Initial discussions have taken place between the Manx and Irish governments about the possibility of a joint project to share the costs of a wind farm in the Irish Sea.
The idea was amongst a number of issues debated at the British Irish Council meeting in London yesterday attended by the Isle of Man’s chief minister Tony Brown, treasury minister Anne Craine and environment minister John Shimmin.
It follows the announcement that the UK is considering an extension of its grid as far as Ireland, bringing the Isle of Man into the debate.
“There is a potential renewable energy opportunity,” said Mr Brown. “It is early days, but it will be interesting to hear what is being proposed and how we can be an active party.”
The Isle of Man has already made a commitment to have 15% of its electricity generated from renewable sources by 2015, with wind farms being one of the favoured options.
However, the suggestion of land-based wind farms on various proposed sites – mostly in the north and west of the Island – were greeted with plenty of hostility when announced and an offshore wind farm did not receive any better reaction from the public.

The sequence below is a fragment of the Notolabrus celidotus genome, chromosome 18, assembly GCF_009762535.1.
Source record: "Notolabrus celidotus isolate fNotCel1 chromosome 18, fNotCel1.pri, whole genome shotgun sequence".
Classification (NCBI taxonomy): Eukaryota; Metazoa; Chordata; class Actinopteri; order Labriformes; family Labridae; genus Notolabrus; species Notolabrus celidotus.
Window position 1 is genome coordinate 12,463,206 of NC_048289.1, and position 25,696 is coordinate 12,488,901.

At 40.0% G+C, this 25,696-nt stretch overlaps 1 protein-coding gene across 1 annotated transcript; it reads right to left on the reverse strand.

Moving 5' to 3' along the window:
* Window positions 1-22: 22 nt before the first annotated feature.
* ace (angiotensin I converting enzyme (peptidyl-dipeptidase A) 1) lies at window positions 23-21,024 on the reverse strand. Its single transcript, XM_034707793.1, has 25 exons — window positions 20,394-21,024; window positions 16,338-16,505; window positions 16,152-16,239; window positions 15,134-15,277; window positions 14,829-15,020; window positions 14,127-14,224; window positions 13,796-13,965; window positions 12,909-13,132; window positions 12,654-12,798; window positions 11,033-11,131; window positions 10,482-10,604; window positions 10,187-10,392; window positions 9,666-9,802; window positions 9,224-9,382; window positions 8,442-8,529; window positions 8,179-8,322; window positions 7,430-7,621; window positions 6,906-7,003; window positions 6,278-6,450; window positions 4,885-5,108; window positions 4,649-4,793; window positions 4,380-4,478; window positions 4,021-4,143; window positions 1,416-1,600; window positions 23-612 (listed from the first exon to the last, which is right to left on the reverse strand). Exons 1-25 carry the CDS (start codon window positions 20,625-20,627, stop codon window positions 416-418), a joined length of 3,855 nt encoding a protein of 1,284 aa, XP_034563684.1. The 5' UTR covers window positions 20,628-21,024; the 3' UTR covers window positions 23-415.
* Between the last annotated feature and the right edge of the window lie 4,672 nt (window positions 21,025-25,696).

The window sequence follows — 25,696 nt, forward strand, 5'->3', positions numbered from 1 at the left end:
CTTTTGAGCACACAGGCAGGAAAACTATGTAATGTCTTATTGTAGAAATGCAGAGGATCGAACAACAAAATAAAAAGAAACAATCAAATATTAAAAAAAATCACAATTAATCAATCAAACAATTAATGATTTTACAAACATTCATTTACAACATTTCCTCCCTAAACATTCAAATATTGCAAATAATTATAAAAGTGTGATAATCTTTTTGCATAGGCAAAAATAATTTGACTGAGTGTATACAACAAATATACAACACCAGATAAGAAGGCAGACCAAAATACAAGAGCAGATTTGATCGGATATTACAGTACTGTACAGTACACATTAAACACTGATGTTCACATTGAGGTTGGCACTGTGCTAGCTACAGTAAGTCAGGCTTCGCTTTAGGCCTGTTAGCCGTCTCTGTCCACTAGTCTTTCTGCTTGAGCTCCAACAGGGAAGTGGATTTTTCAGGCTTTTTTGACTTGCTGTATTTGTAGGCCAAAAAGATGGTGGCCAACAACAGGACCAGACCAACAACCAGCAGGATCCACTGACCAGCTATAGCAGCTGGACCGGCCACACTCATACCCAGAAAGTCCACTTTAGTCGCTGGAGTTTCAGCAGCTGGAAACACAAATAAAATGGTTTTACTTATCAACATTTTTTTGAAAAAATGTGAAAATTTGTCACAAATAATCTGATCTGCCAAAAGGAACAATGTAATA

Mr Brown said that if the electricity was brought to the Isle of Man from Irish wind farms it would remove to need to create an expensive new facility off the Manx coast. “We are aware of the visual impact,” he added.
In May, Centrica announced that it intended to submit plans to create an offshore wind farm 12 miles off the west coast of the Isle of Man, with a target date of completion by 2018. John Shimmin said the scheme would give the Island energy independence and create more electricity than needed, offering the opportunity to export power.
However, yesterday’s debate looks likely to put such plans on hold – and perhaps to be withdrawn altogether.
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